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Concrete Infrastructure Research Group (CIRG)




Interface properties of multi-mix elements

Functionally graded “multi-mix” elements in which high cement concrete mixes are located only where necessary within an element offer a promising option for cement reduction in traditional RC structures. To apply this technology, the properties of the interface between different concrete mixes are of interest. Our research looks to establish the durability of this interface to ensure that an uplift in mechanical and durability properties can be achieved without weakening other properties. 

Multi-mix elements result in varying interface zones within the element where concretes with different fresh state and hardening properties meet. At these zones, intermixing or reduced bond strength can occur if the concrete mixtures are not compatible and/or the casting processes are not chosen carefully. The aim of our research group is to identify properties and casting processes that promote interlayer bond strength and control any intermixing. Acceptable thresholds to maintain the mechanical and durability properties of multi-mix elements are being evaluated. Work includes investigation into how multi-mix elements behave when exposed to aggressive substances, as well as tensile and shear stresses, designed to isolate any potential weakness generated by layering of multiple mixes.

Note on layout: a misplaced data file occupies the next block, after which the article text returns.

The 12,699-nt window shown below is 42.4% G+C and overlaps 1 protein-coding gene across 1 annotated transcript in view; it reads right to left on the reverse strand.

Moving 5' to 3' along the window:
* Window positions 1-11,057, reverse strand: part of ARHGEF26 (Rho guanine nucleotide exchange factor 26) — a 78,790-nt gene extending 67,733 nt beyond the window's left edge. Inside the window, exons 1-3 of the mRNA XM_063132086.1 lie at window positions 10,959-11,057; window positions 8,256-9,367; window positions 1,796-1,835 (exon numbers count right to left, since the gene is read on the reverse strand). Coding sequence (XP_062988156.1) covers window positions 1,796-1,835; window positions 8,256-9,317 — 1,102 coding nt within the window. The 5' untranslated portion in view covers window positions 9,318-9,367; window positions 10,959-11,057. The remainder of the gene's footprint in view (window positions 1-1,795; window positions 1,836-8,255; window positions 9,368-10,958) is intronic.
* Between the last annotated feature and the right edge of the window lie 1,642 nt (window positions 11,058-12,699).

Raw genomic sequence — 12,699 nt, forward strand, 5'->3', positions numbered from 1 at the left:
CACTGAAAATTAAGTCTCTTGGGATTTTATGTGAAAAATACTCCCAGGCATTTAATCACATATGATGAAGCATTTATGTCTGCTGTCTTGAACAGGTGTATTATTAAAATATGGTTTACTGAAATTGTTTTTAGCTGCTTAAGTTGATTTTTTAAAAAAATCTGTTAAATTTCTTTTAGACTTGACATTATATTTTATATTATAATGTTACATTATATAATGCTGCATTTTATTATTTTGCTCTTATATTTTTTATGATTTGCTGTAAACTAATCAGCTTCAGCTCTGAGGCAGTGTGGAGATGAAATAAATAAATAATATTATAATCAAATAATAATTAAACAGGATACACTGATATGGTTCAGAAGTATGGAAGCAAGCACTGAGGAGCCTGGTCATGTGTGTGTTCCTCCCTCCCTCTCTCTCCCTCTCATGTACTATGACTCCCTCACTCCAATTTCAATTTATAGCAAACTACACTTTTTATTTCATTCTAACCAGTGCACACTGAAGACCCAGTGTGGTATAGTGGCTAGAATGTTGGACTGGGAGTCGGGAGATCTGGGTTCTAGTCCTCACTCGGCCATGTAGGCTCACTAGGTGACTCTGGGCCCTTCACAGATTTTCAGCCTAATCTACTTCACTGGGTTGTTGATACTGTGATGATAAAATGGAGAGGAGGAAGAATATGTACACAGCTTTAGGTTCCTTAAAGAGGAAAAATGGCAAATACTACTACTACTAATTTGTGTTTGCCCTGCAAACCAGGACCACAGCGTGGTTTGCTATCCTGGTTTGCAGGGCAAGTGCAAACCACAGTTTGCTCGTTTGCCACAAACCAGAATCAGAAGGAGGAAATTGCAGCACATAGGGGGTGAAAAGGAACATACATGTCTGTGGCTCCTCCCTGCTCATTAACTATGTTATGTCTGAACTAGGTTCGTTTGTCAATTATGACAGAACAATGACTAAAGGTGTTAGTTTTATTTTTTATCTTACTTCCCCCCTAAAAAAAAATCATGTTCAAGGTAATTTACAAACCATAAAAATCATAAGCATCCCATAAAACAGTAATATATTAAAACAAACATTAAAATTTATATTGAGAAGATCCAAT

Forsdyke, JC, Lees, JM. (2023) Model fitting to concrete carbonation data with non-zero initial carbonation depth. Mater Struct 56, 22.
Brault A, Lees JM. (2020) Wet casting of multiple mix horizontally layered concrete elements. Construction and Building Materials, 247, 118514.

Torelli G, Giménez Fernández M, Lees JM. (2020) Functionally graded concrete: Design objectives, production techniques and analysis methods for layered and continuously graded elements. Construction and Building Materials, 242, 118040.

Torelli G, Lees JM. (2019) Fresh state stability of vertical layers of concrete. Cement and Concrete Research, 120, 227-243.



The Concrete Infrastructure Research Group develops sustainable infrastructure, through an improved understanding of existing infrastructure assets, the use of new materials, and the creation of innovative structural solutions.


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